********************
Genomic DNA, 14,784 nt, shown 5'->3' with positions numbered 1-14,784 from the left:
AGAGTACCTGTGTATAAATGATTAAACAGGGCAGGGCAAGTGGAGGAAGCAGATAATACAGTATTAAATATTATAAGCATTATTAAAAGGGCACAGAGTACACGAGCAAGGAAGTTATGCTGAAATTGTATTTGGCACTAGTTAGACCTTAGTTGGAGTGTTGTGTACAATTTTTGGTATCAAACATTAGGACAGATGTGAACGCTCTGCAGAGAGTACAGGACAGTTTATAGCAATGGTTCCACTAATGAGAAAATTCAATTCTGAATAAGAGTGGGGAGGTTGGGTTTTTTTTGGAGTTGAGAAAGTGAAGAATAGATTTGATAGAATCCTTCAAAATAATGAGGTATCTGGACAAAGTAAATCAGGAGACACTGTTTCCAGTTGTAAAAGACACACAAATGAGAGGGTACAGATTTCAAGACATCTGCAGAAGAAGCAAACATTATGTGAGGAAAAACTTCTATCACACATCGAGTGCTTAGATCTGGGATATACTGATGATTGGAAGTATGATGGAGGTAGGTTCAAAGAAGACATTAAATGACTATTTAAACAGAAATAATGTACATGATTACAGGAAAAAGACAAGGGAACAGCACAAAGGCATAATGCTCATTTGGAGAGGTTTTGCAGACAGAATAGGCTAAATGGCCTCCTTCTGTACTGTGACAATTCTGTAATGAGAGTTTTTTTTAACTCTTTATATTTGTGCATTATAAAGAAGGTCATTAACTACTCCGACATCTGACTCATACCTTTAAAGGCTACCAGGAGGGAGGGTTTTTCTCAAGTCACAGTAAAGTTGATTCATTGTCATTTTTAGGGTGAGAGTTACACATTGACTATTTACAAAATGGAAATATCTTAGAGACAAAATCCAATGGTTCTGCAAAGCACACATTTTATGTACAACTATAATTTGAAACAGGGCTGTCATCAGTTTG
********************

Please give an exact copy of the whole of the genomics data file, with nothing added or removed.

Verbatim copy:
Genomic DNA, 14,784 nt, shown 5'->3' with positions numbered 1-14,784 from the left:
AGAGTACCTGTGTATAAATGATTAAACAGGGCAGGGCAAGTGGAGGAAGCAGATAATACAGTATTAAATATTATAAGCATTATTAAAAGGGCACAGAGTACACGAGCAAGGAAGTTATGCTGAAATTGTATTTGGCACTAGTTAGACCTTAGTTGGAGTGTTGTGTACAATTTTTGGTATCAAACATTAGGACAGATGTGAACGCTCTGCAGAGAGTACAGGACAGTTTATAGCAATGGTTCCACTAATGAGAAAATTCAATTCTGAATAAGAGTGGGGAGGTTGGGTTTTTTTTGGAGTTGAGAAAGTGAAGAATAGATTTGATAGAATCCTTCAAAATAATGAGGTATCTGGACAAAGTAAATCAGGAGACACTGTTTCCAGTTGTAAAAGACACACAAATGAGAGGGTACAGATTTCAAGACATCTGCAGAAGAAGCAAACATTATGTGAGGAAAAACTTCTATCACACATCGAGTGCTTAGATCTGGGATATACTGATGATTGGAAGTATGATGGAGGTAGGTTCAAAGAAGACATTAAATGACTATTTAAACAGAAATAATGTACATGATTACAGGAAAAAGACAAGGGAACAGCACAAAGGCATAATGCTCATTTGGAGAGGTTTTGCAGACAGAATAGGCTAAATGGCCTCCTTCTGTACTGTGACAATTCTGTAATGAGAGTTTTTTTTAACTCTTTATATTTGTGCATTATAAAGAAGGTCATTAACTACTCCGACATCTGACTCATACCTTTAAAGGCTACCAGGAGGGAGGGTTTTTCTCAAGTCACAGTAAAGTTGATTCATTGTCATTTTTAGGGTGAGAGTTACACATTGACTATTTACAAAATGGAAATATCTTAGAGACAAAATCCAATGGTTCTGCAAAGCACACATTTTATGTACAACTATAATTTGAAACAGGGCTGTCATCAGTTTG